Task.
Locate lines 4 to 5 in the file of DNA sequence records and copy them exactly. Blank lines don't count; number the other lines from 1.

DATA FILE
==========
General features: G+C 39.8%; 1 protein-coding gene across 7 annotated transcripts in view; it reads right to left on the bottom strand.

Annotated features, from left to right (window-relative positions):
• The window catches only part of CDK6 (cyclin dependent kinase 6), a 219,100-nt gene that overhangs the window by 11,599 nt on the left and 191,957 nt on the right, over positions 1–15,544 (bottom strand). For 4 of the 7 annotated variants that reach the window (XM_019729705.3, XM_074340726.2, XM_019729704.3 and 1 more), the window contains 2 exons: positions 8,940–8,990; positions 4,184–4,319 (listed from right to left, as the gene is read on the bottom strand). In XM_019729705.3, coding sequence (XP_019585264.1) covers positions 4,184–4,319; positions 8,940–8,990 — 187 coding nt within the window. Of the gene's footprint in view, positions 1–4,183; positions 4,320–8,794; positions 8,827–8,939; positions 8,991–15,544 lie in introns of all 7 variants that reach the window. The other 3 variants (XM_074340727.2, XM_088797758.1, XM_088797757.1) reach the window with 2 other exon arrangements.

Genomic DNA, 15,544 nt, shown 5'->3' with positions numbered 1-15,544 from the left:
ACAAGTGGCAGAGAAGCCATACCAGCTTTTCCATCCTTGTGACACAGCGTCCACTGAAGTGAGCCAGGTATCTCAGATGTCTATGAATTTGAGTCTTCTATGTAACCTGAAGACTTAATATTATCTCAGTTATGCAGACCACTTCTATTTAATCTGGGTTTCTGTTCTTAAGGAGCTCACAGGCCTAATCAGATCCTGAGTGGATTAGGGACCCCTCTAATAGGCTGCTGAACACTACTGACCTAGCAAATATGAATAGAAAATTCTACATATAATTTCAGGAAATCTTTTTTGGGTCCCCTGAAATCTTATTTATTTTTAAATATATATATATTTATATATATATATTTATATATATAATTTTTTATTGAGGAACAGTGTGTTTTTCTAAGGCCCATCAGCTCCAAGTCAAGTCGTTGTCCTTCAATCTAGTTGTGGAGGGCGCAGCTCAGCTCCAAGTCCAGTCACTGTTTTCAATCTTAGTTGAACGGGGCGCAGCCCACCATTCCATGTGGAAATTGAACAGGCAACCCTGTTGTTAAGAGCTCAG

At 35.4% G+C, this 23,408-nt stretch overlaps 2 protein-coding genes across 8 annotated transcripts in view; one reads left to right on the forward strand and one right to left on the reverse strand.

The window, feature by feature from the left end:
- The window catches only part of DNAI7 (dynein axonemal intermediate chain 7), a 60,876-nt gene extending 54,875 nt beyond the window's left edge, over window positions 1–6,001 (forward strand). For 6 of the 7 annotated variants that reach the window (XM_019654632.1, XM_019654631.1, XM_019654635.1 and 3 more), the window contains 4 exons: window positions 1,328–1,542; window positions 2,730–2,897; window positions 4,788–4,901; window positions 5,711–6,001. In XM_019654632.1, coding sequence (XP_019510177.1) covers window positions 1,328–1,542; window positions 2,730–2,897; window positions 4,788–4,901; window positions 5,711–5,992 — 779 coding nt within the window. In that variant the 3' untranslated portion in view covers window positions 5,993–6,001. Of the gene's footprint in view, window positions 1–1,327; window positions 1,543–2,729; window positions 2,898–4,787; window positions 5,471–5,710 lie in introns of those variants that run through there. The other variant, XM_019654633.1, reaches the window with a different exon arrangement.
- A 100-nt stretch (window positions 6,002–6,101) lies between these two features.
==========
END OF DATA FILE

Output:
Genomic DNA, 15,544 nt, shown 5'->3' with positions numbered 1-15,544 from the left:
ACAAGTGGCAGAGAAGCCATACCAGCTTTTCCATCCTTGTGACACAGCGTCCACTGAAGTGAGCCAGGTATCTCAGATGTCTATGAATTTGAGTCTTCTATGTAACCTGAAGACTTAATATTATCTCAGTTATGCAGACCACTTCTATTTAATCTGGGTTTCTGTTCTTAAGGAGCTCACAGGCCTAATCAGATCCTGAGTGGATTAGGGACCCCTCTAATAGGCTGCTGAACACTACTGACCTAGCAAATATGAATAGAAAATTCTACATATAATTTCAGGAAATCTTTTTTGGGTCCCCTGAAATCTTATTTATTTTTAAATATATATATATTTATATATATATATTTATATATATAATTTTTTATTGAGGAACAGTGTGTTTTTCTAAGGCCCATCAGCTCCAAGTCAAGTCGTTGTCCTTCAATCTAGTTGTGGAGGGCGCAGCTCAGCTCCAAGTCCAGTCACTGTTTTCAATCTTAGTTGAACGGGGCGCAGCCCACCATTCCATGTGGAAATTGAACAGGCAACCCTGTTGTTAAGAGCTCAG